You can listen to the soundtrack here.
The initial dissatisfaction with Tum Tak due its strong heard-before-ness has slowly turned into liking over the week, though the hundred appearances of the title phrase still annoys me. The prime contributor to the change of mind has been the singing by Javed Ali, Kirti Sagathia and Pooja AV (
debutant? apparently not, thanks to Vini for pointing out); and the sitar in the last one minute or so. In the title song the case is pretty much reversed – A R Rahman’s arrangement is full of life here, featuring some lovely strings. The vocalists Jaswinder Singh and Shiraz Uppal are found lacking though. But for those synth elements, Banarasiya is the song that most conforms to the folk-classical tradition associated with region where the movie is set; the arrangement making good use of the regular classical instruments and even surprise inclusions like the kanjira. Shreya Ghoshal is fabulous, and she is backed up well by the uncredited female vocalist Meenal Jain and Anweshaa (thanks to @gradwolf for this info). What could have been the best of the soundtrack, both in terms of following that classical theme, and even otherwise, is Ay Sakhi. And for most part of the song they manage it successfully too, a proficient set of singers (Madhusree, Chinmayi, Vaishali, Aanchal Sethi) delivering the beautifully nuanced song to perfection. Where it goes awry is at the out-of-the-blue occurrences of “tyu tyu” and “pe pe pe”. Love the arrangement otherwise, particularly the wide range of percussion (once again some interesting choices like ghatam and thavil).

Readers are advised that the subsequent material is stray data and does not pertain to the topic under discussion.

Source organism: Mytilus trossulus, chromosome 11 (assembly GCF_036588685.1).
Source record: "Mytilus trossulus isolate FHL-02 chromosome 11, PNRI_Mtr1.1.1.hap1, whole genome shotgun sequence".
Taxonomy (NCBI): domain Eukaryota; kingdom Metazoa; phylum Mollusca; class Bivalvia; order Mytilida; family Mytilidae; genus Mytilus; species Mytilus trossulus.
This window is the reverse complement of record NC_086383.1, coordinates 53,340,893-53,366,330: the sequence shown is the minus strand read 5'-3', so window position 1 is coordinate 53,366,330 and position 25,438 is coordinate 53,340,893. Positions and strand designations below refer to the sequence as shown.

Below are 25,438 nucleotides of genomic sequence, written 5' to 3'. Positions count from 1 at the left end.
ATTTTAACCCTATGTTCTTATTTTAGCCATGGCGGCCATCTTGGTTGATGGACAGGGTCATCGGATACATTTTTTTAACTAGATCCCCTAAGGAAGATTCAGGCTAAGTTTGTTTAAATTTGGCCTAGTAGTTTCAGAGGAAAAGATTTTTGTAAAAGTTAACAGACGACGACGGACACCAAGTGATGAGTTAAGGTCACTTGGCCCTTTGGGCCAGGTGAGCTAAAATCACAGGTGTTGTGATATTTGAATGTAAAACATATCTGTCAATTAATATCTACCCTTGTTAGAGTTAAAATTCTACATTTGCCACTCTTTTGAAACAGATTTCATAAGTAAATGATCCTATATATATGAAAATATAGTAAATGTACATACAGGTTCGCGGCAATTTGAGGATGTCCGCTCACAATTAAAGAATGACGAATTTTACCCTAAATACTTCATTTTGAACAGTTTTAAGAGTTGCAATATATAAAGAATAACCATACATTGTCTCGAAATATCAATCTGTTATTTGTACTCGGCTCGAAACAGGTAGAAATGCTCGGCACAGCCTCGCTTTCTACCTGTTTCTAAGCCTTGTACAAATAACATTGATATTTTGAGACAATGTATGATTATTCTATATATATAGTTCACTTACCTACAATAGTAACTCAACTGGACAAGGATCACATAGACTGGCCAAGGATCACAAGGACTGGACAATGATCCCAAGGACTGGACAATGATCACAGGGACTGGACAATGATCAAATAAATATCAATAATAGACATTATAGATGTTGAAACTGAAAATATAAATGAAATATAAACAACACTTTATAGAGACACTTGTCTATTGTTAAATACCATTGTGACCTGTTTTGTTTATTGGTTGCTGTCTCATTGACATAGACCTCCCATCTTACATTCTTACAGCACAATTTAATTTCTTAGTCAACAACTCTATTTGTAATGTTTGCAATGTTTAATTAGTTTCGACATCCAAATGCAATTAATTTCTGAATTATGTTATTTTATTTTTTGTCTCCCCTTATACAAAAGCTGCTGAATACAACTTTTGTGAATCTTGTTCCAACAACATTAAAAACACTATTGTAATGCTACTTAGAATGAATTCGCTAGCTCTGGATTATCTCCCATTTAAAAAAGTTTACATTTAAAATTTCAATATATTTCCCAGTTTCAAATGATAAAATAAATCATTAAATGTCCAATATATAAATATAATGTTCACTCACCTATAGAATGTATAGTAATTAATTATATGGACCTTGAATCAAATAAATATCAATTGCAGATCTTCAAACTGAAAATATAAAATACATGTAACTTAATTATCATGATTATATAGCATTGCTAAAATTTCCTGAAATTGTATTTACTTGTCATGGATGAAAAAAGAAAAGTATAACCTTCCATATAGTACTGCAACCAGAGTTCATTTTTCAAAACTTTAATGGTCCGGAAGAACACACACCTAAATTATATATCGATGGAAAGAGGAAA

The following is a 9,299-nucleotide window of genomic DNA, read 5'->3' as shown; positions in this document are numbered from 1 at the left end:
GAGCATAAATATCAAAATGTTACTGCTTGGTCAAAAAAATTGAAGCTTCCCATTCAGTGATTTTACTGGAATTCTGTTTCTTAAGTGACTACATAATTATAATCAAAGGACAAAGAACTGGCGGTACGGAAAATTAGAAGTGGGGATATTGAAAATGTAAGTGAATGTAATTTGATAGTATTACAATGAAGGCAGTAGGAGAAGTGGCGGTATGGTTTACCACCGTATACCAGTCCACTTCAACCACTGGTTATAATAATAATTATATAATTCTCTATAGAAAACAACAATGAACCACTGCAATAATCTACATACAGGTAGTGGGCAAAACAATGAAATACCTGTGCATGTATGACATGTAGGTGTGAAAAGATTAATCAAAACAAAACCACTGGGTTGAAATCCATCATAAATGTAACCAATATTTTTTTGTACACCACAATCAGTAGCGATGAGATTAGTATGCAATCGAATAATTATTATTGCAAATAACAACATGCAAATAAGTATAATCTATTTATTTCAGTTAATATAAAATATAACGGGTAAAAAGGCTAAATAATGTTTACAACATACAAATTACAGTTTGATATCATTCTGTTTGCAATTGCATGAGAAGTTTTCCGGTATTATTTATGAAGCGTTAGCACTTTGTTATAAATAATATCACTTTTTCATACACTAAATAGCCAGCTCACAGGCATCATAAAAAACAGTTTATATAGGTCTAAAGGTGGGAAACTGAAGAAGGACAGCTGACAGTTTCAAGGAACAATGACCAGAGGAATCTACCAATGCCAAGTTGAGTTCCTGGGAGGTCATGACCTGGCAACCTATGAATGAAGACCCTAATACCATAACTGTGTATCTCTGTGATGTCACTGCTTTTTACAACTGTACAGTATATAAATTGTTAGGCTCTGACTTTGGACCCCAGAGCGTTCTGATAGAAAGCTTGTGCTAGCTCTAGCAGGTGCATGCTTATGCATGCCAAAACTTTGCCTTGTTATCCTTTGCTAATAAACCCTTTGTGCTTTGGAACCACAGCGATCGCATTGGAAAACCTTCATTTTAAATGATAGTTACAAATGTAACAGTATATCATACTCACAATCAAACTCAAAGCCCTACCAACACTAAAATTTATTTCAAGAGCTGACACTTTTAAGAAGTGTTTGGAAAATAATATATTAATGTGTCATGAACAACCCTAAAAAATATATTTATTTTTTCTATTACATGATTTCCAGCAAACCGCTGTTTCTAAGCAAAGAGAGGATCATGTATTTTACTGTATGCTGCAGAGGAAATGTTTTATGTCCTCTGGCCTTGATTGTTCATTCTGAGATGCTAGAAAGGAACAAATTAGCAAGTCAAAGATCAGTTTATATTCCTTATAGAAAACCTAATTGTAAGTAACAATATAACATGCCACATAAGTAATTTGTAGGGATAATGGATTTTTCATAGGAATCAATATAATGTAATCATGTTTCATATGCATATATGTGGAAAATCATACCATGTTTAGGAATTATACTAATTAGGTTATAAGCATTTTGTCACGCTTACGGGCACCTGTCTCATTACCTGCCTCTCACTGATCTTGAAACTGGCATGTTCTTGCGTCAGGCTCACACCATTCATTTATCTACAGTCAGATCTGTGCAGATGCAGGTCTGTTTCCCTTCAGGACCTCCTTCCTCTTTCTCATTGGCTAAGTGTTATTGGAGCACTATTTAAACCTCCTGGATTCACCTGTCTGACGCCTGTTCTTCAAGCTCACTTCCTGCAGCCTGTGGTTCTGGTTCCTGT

Rabbi Shergill makes all attempts to make even Tu Mun Shudi sound like yet another Rabbi song, but thankfully ARR’s arrangement prevails – loved that infusion of shehnai sounds into the techno-based arrangement! Really wish there was an alternate version sung by someone else. The composer gets behind the mic to deliver the jazz-flavored Aise Na Dekho in style, though evoking memories of JTYJN’s title song in the process. The orchestration has enough endearing elements (the accordion and the whistles!) to make this one a top favorite. Rashid Ali and Neeti Mohan get the very hummable Nazar Laaye and do an expectedly commendable job of it. The arrangement is once again with a hangover, but the breeziness makes up for that. Land Of Shiva is, as the title would have you assume, a taandav sort of piece heavy on percussion, chants et al. But just over a minute in length, the song is over even as you are beginning to get into the groove. Wonder if it is Ranjit Barot or Sivamani, or someone else. And that leaves Piya Milenge. Sukhwinder Singh and KMMC Sufi Ensemble. The song I kept for last because of ARR’s track record with sufi. And how the man lives up to the anticipation! Sukhwinder and KMMC ensemble match each other in awesomeness of their rendition of Irshad Kamil’s well-worded lines. ARR tops it up by wonderfully layering the qawwali-flavored arrangement over the synth base with some deft touches on the way (note that violin accompaniment bit at 3:57). Total addiction!
Raanjhanaa. A mixed bag from ARR that is more urbane than folk-classical.
Music Aloud Rating: 8/10
Top Recos: Piya Milenge, Aise Na Dekho, Land of Shiva, Ay Sakhi